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Voices in the Fan

John Lilis
Flickr Creative Commons

It’s common for people hear things that go bump in the night. But have you ever heard country and western music coming from an inanimate object? Community Voices producer Renee Wilde shares her close encounter of another kind, along with an interesting way to use a potato.

Okay, true story: I used to lie in bed at night trying to fall asleep. On warm nights the windows would be open, and sometimes I could hear the faint strains of country music. The sound was low and muffled, just on the verge of being loud enough to recognize, and then there were other times when I could hear a low voice talking. The result was that I would lay in bed at nights driving myself crazy trying to make out the words to the songs or understand what the voice was saying. Many nights I would go to the window and try to figure out where these annoying sounds were coming from, but I never heard anything other than the typical night sounds of the little marsh behind our house. One night I swear I went to that window thirty times.

This went on and off for a few weeks before I realized that those sounds weren’t coming from outside the house. These voices appeared to be coming from the fan.

The moment I figured this out, my first impulse was to run downstairs, grab my husband and make him listen to the fan. This thought was immediately followed by the realization that if he didn’t hear them, there was a pretty good chance that those voices may very well be in my head and not in my fan.

So after many sleepless nights laying in bed listening to the voices, I worked up a theory; I figured the fan was transmitting a signal from a local radio station, obviously country and western, and the reason that it didn’t happen every night, or even every week, was that there needed to be a significant amount of moisture in the air in order to conduct the radio waves.

Now this sounded totally plausible to me, and yet, I continued to keep the talking fan to myself, just on the off chance that I might be more crackpot than scientific genius. Then one day I’m listening to Car Talk on the radio. The caller is telling a folkloric story about how his dad had lost the antenna off his car during a long trip and a mechanic told him to stick a potato on the broken stub:

“Don’t ask me how it works or why it works, except for the fact that the potato somehow conducts electricity and what your antenna is picking up is the electromagnetic radiation that comes out of the antenna of the radio station.”

Immediately, this potato story somehow legitimizes my theory on the voices coming out of my fan and I’m thinking something similar to this potato/antenna thing is what’s happening with my cheap box fan.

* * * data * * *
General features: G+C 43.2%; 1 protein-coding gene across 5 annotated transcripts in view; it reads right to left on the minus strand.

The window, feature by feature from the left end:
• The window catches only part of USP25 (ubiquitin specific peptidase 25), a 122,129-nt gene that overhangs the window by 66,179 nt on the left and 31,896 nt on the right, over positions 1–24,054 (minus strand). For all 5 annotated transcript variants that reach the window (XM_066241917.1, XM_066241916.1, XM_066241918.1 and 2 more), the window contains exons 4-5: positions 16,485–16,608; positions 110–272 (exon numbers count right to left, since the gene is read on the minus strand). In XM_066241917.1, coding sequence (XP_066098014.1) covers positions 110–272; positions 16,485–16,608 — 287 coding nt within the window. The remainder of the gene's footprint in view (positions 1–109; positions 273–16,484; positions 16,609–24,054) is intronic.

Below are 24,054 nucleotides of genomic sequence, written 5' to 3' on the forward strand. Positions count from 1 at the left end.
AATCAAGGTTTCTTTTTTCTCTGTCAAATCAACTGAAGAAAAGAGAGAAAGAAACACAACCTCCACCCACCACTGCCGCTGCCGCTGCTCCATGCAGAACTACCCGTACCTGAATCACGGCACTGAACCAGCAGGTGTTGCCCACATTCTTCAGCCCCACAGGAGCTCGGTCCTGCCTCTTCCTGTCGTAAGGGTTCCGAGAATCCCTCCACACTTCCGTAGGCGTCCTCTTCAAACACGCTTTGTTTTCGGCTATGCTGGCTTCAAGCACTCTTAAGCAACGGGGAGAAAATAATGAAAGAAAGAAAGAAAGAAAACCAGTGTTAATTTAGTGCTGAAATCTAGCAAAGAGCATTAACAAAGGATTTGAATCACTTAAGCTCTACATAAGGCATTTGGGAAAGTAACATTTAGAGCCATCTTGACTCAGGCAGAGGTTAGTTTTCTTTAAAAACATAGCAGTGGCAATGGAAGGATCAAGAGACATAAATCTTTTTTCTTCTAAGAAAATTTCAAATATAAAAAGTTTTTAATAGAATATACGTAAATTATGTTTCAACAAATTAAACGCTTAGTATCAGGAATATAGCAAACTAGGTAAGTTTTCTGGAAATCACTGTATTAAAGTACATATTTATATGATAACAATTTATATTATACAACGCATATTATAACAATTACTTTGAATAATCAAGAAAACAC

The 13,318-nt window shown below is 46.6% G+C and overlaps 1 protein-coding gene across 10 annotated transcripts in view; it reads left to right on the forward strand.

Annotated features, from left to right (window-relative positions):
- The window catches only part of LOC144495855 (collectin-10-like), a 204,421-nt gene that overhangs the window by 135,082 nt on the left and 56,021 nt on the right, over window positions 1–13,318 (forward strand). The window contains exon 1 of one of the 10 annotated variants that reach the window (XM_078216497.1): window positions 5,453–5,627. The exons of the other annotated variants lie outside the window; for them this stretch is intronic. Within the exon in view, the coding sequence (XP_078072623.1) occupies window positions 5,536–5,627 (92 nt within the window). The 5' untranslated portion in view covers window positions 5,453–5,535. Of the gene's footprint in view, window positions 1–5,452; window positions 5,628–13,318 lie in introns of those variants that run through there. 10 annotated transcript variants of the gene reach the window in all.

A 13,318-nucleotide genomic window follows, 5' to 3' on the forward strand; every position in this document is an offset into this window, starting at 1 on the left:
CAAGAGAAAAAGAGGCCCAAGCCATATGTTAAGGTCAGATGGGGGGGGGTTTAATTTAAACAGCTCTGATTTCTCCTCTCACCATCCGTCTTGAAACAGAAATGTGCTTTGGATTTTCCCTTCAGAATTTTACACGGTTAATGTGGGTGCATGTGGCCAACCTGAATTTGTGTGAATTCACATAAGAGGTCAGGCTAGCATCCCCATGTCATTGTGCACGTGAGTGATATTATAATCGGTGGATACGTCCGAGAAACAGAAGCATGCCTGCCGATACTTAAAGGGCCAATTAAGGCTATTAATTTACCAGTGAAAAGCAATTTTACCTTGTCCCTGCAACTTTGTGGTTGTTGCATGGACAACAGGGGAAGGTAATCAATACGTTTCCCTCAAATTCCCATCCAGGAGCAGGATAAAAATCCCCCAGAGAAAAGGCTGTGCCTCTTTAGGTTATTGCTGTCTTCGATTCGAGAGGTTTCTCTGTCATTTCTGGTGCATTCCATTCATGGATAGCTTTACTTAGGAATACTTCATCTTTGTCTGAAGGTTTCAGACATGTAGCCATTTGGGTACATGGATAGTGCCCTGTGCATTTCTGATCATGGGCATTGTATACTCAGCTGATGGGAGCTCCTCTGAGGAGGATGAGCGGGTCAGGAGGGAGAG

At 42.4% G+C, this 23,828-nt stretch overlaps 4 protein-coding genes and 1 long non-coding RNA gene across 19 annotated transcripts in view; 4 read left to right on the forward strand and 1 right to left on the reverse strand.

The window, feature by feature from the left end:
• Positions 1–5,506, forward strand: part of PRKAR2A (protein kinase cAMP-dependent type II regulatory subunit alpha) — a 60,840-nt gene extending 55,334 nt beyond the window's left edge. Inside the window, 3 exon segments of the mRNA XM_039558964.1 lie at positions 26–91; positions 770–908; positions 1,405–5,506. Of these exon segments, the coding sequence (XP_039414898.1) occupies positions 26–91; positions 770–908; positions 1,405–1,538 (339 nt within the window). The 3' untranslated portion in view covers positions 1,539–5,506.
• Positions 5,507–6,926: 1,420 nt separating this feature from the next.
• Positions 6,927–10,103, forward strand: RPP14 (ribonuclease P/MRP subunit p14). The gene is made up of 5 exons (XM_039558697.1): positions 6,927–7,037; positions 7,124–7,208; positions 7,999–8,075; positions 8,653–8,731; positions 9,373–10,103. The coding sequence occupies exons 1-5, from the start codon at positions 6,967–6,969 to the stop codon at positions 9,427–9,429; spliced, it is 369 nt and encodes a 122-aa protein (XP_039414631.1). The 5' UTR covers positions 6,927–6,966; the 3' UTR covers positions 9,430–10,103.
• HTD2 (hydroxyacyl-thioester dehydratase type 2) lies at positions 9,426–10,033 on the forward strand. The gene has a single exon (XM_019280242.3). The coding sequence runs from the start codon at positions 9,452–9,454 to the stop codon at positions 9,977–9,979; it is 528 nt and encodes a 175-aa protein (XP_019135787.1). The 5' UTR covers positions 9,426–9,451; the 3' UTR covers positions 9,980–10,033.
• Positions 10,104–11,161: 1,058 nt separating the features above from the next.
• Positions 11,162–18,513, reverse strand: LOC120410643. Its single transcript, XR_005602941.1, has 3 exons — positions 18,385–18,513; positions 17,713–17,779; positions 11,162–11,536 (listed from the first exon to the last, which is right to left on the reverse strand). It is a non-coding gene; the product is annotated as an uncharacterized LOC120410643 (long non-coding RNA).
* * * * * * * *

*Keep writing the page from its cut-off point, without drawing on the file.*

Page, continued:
Armed with this new scientific potato evidence, I finally get brave enough to tell some one about my talking fan. I go to my better half and I lay the whole story out. When I get through with the potato/antenna, he looks over at me and says he heard it too.

One day at work I relayed this all to my co-worker Steve, and before I could even ramp up to the great potato/antenna theory, Steve’s typing into his I-phone. He turns it around to face me and he says two words, “auditory hallucination”. Apparently if you type the words “hearing voices from a fan” into your favorite search engine, you come up with lots of people having similar experiences to mine.

But I’m not buying the auditory hallucination theory, Steve, and here’s why: I first started hearing the voices at our old house. Since then, we have moved across the state and into another old farmhouse that doesn’t have air-conditioning. I brought that fan with me, and I put it into the bedroom window of the new house. Immediately started playing country music at night and talking to me in that low murmuring voice, and my husband hears it too. So we can’t both be having the exact same hallucination, can we?

Renee Wilde was part of the 2013 Community Voices class, allowing her to combine a passion for storytelling and love of public radio. She started out as a volunteer at the radio station, creating the weekly WYSO Community Calendar and co-producing Women’s Voices from the Dayton Correctional Institution - winner of the 2017 PRINDI award for best long-form documentary. She also had the top two highest ranked stories on the WYSO website in one year with Why So Curious features. Renee produced WYSO’s series County Lines which takes listeners down back roads and into small towns throughout southwestern Ohio, and created Agraria’s Grounded Hope podcast exploring the past, present and future of agriculture in Ohio through a regenerative lens. Her stories have been featured on NPR, Harvest Public Media and Indiana Public Radio.